Tiger Woods has a passionate supporter in the form of Golden State Warriors coach Steve Kerr. It’s not about winning tournaments though. Kerr just sees much of himself in Woods. Kerr, whose own career was interrupted by complications related to his own back surgery, has a newfound appreciation of Woods.
Despite their disparate views on the current executive branch and lack of a personal relationship, Kerr and Woods have a connection. Both are among some of the most successful athletes of the past two decades, Woods as the No. 1 golfer on the planet, and Kerr as a role player and coach who’s been a member of three of the four best NBA dynasties of the past 25 years. Their more relevant commonality are their respective return from debilitating back injuries.
Kerr’s back issues were the result of a botched procedure he underwent during the summer of 2015, resulting in cerebrospinal fluid leakage. Kerr’s back pain subsided, but over the course of the next two seasons, Kerr battled headaches, nausea, missed portions of two seasons and was almost unable to coach in the 2017 playoffs.
“Tiger’s back” used to be a hopeful phrase denoting Woods’ return to the PGA Tour’s apex. However, in recent years, “Tiger’s back!” became a solemn phrase that was uttered in horror, his faulty back began acting up again.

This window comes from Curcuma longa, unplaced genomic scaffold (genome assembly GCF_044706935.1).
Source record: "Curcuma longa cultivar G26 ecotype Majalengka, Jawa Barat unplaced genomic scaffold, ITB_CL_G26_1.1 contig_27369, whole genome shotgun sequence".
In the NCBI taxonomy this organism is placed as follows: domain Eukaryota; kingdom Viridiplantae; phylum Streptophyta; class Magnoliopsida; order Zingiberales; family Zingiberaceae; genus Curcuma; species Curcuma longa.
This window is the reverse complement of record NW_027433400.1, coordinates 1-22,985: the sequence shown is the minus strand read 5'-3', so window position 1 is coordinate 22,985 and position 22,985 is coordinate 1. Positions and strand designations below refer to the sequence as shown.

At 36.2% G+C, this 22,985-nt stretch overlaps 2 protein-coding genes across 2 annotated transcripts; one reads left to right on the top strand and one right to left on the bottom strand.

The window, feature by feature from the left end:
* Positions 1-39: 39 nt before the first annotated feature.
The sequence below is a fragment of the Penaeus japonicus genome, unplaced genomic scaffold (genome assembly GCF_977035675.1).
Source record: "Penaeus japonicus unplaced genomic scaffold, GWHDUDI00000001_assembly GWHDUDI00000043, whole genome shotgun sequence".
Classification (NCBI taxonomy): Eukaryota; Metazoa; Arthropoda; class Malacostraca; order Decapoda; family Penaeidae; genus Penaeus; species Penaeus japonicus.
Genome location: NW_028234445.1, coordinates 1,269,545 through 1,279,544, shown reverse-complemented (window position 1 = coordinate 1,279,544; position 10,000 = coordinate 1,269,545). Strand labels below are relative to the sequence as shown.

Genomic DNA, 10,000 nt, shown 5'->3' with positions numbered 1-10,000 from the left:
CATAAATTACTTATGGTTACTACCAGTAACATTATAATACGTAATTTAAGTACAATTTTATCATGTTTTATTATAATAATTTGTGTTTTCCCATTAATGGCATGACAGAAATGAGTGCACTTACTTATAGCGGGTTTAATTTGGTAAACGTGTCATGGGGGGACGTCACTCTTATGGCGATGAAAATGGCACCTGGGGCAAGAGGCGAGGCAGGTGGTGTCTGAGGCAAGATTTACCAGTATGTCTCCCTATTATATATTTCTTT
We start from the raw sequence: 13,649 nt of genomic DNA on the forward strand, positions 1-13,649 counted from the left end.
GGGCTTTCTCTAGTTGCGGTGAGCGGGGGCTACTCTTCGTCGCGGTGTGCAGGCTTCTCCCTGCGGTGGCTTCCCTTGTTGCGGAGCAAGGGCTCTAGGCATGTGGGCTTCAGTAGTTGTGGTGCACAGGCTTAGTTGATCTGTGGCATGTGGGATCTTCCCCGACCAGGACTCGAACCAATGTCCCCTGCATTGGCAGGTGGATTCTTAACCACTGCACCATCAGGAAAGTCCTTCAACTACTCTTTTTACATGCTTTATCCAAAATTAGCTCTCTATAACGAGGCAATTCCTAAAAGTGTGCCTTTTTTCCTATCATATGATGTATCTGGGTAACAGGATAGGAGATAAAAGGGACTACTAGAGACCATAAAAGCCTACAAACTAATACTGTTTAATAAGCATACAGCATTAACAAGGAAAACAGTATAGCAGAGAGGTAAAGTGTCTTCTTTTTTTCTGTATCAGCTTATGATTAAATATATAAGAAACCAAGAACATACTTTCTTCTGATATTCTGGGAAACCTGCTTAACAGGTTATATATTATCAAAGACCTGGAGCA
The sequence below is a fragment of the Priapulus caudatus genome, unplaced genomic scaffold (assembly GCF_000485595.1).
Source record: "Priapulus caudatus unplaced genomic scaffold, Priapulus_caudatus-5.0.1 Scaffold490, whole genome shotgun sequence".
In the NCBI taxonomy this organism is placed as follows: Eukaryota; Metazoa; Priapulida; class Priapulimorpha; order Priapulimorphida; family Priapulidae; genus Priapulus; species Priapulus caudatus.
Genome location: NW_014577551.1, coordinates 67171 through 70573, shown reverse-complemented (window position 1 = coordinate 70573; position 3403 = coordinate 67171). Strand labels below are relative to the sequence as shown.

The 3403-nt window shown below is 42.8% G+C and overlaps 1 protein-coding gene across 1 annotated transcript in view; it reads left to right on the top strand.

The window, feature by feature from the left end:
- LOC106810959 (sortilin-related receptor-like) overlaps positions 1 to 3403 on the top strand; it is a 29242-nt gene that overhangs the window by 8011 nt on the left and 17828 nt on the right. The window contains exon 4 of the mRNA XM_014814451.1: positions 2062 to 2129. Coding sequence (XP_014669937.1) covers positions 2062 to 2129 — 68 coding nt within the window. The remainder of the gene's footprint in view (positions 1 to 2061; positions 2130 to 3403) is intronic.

At his first tournament of 2017, Woods has been brilliant thus far. Woods’ briefly led during the second round of the Hero World Challenge, but his performance on Thursday prompted Kerr to heap praise upon Woods for his resilience, per The Mercury News.
“I’m so happy for him,” Kerr said following practice on Thursday. “Mainly just because he’s out there playing.”
“When you go through a back injury, you understand other people who have been through it,” Kerr said. “Before I had a back issue, I would’ve just gone, ‘Oh that’s awesome, Tiger’s back.’ Now, it goes much deeper than that. I know the pain he’s going through, even though our situations are much different. I’m just so happy to see him out there playing and doing what he loves to do, back at it again. Whether he wins or not, you can tell he’s happy.”
Kerr’s coaching duties may not be as physically arduous as Woods’ golfing, but he has still become a vocal opponent of back surgery being turned to as an elixir.
“I can tell you if you’re listening out there, if you have a back problem, stay away from surgery,’’ Kerr remarked to reporters in April. “I can say that from the bottom of my heart. Rehab, rehab, rehab. Don’t let anyone get in there.”
Woods hasn’t finished a PGA Tour tournament in two years and still has to make it through the weekend healthy to label this a success. However, he seems well on his way to joining Kerr as a cautious back surgery tale, turned successful recovery story.